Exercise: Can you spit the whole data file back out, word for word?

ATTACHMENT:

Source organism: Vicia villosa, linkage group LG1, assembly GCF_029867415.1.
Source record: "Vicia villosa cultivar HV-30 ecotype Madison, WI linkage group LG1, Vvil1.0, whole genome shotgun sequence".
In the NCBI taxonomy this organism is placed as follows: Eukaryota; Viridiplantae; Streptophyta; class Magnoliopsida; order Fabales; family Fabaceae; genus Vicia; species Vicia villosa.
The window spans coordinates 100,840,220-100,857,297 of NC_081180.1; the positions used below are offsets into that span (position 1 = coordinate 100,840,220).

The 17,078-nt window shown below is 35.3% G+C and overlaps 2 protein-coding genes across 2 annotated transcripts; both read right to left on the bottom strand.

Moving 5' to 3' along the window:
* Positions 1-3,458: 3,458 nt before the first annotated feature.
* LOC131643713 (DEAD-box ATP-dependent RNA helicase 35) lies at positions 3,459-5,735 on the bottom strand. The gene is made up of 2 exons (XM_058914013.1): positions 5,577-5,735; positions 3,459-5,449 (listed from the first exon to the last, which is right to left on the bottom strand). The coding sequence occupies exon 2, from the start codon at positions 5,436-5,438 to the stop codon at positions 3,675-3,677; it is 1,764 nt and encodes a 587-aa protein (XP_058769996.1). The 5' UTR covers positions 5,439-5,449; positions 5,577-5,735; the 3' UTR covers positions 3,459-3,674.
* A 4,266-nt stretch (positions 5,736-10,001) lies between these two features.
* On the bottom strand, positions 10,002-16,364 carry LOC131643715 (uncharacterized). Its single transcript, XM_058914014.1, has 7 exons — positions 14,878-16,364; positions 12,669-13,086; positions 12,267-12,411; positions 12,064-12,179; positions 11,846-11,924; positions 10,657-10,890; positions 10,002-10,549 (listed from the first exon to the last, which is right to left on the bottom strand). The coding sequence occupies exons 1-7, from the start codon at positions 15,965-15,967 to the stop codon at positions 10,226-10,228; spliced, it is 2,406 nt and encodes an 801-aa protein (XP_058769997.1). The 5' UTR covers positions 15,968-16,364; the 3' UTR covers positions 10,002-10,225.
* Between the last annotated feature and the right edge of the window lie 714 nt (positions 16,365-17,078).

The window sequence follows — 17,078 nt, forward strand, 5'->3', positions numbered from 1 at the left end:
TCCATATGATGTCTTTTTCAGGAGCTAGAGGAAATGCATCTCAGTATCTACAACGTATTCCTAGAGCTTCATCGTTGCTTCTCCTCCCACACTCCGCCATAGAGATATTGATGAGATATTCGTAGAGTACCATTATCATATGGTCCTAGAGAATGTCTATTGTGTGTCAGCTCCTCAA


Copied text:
Source organism: Vicia villosa, linkage group LG1, assembly GCF_029867415.1.
Source record: "Vicia villosa cultivar HV-30 ecotype Madison, WI linkage group LG1, Vvil1.0, whole genome shotgun sequence".
In the NCBI taxonomy this organism is placed as follows: Eukaryota; Viridiplantae; Streptophyta; class Magnoliopsida; order Fabales; family Fabaceae; genus Vicia; species Vicia villosa.
The window spans coordinates 100,840,220-100,857,297 of NC_081180.1; the positions used below are offsets into that span (position 1 = coordinate 100,840,220).

The 17,078-nt window shown below is 35.3% G+C and overlaps 2 protein-coding genes across 2 annotated transcripts; both read right to left on the bottom strand.

Moving 5' to 3' along the window:
* Positions 1-3,458: 3,458 nt before the first annotated feature.
* LOC131643713 (DEAD-box ATP-dependent RNA helicase 35) lies at positions 3,459-5,735 on the bottom strand. The gene is made up of 2 exons (XM_058914013.1): positions 5,577-5,735; positions 3,459-5,449 (listed from the first exon to the last, which is right to left on the bottom strand). The coding sequence occupies exon 2, from the start codon at positions 5,436-5,438 to the stop codon at positions 3,675-3,677; it is 1,764 nt and encodes a 587-aa protein (XP_058769996.1). The 5' UTR covers positions 5,439-5,449; positions 5,577-5,735; the 3' UTR covers positions 3,459-3,674.
* A 4,266-nt stretch (positions 5,736-10,001) lies between these two features.
* On the bottom strand, positions 10,002-16,364 carry LOC131643715 (uncharacterized). Its single transcript, XM_058914014.1, has 7 exons — positions 14,878-16,364; positions 12,669-13,086; positions 12,267-12,411; positions 12,064-12,179; positions 11,846-11,924; positions 10,657-10,890; positions 10,002-10,549 (listed from the first exon to the last, which is right to left on the bottom strand). The coding sequence occupies exons 1-7, from the start codon at positions 15,965-15,967 to the stop codon at positions 10,226-10,228; spliced, it is 2,406 nt and encodes an 801-aa protein (XP_058769997.1). The 5' UTR covers positions 15,968-16,364; the 3' UTR covers positions 10,002-10,225.
* Between the last annotated feature and the right edge of the window lie 714 nt (positions 16,365-17,078).

The window sequence follows — 17,078 nt, forward strand, 5'->3', positions numbered from 1 at the left end:
TCCATATGATGTCTTTTTCAGGAGCTAGAGGAAATGCATCTCAGTATCTACAACGTATTCCTAGAGCTTCATCGTTGCTTCTCCTCCCACACTCCGCCATAGAGATATTGATGAGATATTCGTAGAGTACCATTATCATATGGTCCTAGAGAATGTCTATTGTGTGTCAGCTCCTCAA